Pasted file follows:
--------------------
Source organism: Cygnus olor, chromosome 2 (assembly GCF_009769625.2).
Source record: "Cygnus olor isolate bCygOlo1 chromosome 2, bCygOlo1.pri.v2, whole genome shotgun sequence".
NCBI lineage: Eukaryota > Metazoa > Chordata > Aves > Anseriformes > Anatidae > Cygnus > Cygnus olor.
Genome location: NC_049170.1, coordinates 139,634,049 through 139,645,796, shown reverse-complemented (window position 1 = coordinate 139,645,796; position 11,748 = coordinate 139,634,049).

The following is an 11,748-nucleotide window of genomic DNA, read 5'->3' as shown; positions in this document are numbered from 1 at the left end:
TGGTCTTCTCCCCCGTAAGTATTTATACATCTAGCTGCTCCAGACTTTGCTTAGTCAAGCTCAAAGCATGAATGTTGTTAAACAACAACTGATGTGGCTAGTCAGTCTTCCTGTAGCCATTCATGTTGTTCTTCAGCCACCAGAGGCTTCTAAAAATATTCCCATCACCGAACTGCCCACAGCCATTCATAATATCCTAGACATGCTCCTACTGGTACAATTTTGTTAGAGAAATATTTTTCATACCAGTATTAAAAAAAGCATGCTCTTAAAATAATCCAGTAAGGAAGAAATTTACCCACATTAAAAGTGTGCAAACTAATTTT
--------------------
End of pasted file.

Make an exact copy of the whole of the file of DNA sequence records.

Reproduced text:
Source organism: Cygnus olor, chromosome 2 (assembly GCF_009769625.2).
Source record: "Cygnus olor isolate bCygOlo1 chromosome 2, bCygOlo1.pri.v2, whole genome shotgun sequence".
NCBI lineage: Eukaryota > Metazoa > Chordata > Aves > Anseriformes > Anatidae > Cygnus > Cygnus olor.
Genome location: NC_049170.1, coordinates 139,634,049 through 139,645,796, shown reverse-complemented (window position 1 = coordinate 139,645,796; position 11,748 = coordinate 139,634,049).

The following is an 11,748-nucleotide window of genomic DNA, read 5'->3' as shown; positions in this document are numbered from 1 at the left end:
TGGTCTTCTCCCCCGTAAGTATTTATACATCTAGCTGCTCCAGACTTTGCTTAGTCAAGCTCAAAGCATGAATGTTGTTAAACAACAACTGATGTGGCTAGTCAGTCTTCCTGTAGCCATTCATGTTGTTCTTCAGCCACCAGAGGCTTCTAAAAATATTCCCATCACCGAACTGCCCACAGCCATTCATAATATCCTAGACATGCTCCTACTGGTACAATTTTGTTAGAGAAATATTTTTCATACCAGTATTAAAAAAAGCATGCTCTTAAAATAATCCAGTAAGGAAGAAATTTACCCACATTAAAAGTGTGCAAACTAATTTT